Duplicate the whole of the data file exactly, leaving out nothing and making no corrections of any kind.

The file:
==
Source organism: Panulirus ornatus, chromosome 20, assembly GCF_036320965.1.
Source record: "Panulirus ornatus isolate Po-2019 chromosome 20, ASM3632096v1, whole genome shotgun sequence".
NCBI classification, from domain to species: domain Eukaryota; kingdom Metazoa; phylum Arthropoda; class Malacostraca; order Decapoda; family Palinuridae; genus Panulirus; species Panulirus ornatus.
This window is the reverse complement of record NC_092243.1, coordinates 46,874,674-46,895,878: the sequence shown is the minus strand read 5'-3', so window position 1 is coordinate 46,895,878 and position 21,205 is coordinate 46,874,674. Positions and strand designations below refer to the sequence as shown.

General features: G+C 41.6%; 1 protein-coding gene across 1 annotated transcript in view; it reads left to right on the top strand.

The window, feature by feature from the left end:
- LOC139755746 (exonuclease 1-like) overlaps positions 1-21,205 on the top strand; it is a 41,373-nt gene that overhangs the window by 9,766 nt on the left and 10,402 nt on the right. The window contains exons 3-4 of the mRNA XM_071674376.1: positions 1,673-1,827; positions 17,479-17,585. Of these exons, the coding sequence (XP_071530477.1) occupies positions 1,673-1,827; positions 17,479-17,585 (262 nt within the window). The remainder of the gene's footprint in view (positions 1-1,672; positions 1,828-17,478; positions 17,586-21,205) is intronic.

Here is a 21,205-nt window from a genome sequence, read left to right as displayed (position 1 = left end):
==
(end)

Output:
Source organism: Panulirus ornatus, chromosome 20, assembly GCF_036320965.1.
Source record: "Panulirus ornatus isolate Po-2019 chromosome 20, ASM3632096v1, whole genome shotgun sequence".
NCBI classification, from domain to species: domain Eukaryota; kingdom Metazoa; phylum Arthropoda; class Malacostraca; order Decapoda; family Palinuridae; genus Panulirus; species Panulirus ornatus.
This window is the reverse complement of record NC_092243.1, coordinates 46,874,674-46,895,878: the sequence shown is the minus strand read 5'-3', so window position 1 is coordinate 46,895,878 and position 21,205 is coordinate 46,874,674. Positions and strand designations below refer to the sequence as shown.

General features: G+C 41.6%; 1 protein-coding gene across 1 annotated transcript in view; it reads left to right on the top strand.

The window, feature by feature from the left end:
- LOC139755746 (exonuclease 1-like) overlaps positions 1-21,205 on the top strand; it is a 41,373-nt gene that overhangs the window by 9,766 nt on the left and 10,402 nt on the right. The window contains exons 3-4 of the mRNA XM_071674376.1: positions 1,673-1,827; positions 17,479-17,585. Of these exons, the coding sequence (XP_071530477.1) occupies positions 1,673-1,827; positions 17,479-17,585 (262 nt within the window). The remainder of the gene's footprint in view (positions 1-1,672; positions 1,828-17,478; positions 17,586-21,205) is intronic.

Here is a 21,205-nt window from a genome sequence, read left to right as displayed (position 1 = left end):